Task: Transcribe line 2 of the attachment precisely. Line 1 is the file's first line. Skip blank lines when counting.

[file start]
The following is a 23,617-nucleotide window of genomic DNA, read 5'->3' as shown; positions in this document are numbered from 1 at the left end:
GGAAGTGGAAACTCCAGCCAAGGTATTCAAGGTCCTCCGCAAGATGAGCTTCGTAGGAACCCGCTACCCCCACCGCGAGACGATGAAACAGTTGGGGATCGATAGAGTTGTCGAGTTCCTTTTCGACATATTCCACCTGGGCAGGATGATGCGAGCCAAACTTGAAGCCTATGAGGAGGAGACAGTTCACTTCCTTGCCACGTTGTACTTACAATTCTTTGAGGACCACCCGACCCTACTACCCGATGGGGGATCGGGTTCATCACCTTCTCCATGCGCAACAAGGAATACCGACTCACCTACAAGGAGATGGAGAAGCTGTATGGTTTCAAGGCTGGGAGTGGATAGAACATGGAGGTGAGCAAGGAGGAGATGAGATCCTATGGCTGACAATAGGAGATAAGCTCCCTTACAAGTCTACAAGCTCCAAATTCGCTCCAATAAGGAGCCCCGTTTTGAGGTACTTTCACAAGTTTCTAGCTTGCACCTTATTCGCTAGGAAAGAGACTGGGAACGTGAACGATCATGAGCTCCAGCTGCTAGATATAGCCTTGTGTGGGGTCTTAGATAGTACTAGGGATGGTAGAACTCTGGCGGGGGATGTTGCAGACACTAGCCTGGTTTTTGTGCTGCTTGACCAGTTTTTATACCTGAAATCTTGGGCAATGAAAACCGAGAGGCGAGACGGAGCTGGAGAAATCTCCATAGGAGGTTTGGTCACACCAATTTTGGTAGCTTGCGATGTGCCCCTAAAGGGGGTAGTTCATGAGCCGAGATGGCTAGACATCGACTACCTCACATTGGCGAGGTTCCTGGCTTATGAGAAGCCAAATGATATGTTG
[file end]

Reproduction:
GGAAGTGGAAACTCCAGCCAAGGTATTCAAGGTCCTCCGCAAGATGAGCTTCGTAGGAACCCGCTACCCCCACCGCGAGACGATGAAACAGTTGGGGATCGATAGAGTTGTCGAGTTCCTTTTCGACATATTCCACCTGGGCAGGATGATGCGAGCCAAACTTGAAGCCTATGAGGAGGAGACAGTTCACTTCCTTGCCACGTTGTACTTACAATTCTTTGAGGACCACCCGACCCTACTACCCGATGGGGGATCGGGTTCATCACCTTCTCCATGCGCAACAAGGAATACCGACTCACCTACAAGGAGATGGAGAAGCTGTATGGTTTCAAGGCTGGGAGTGGATAGAACATGGAGGTGAGCAAGGAGGAGATGAGATCCTATGGCTGACAATAGGAGATAAGCTCCCTTACAAGTCTACAAGCTCCAAATTCGCTCCAATAAGGAGCCCCGTTTTGAGGTACTTTCACAAGTTTCTAGCTTGCACCTTATTCGCTAGGAAAGAGACTGGGAACGTGAACGATCATGAGCTCCAGCTGCTAGATATAGCCTTGTGTGGGGTCTTAGATAGTACTAGGGATGGTAGAACTCTGGCGGGGGATGTTGCAGACACTAGCCTGGTTTTTGTGCTGCTTGACCAGTTTTTATACCTGAAATCTTGGGCAATGAAAACCGAGAGGCGAGACGGAGCTGGAGAAATCTCCATAGGAGGTTTGGTCACACCAATTTTGGTAGCTTGCGATGTGCCCCTAAAGGGGGTAGTTCATGAGCCGAGATGGCTAGACATCGACTACCTCACATTGGCGAGGTTCCTGGCTTATGAGAAGCCAAATGATATGTTG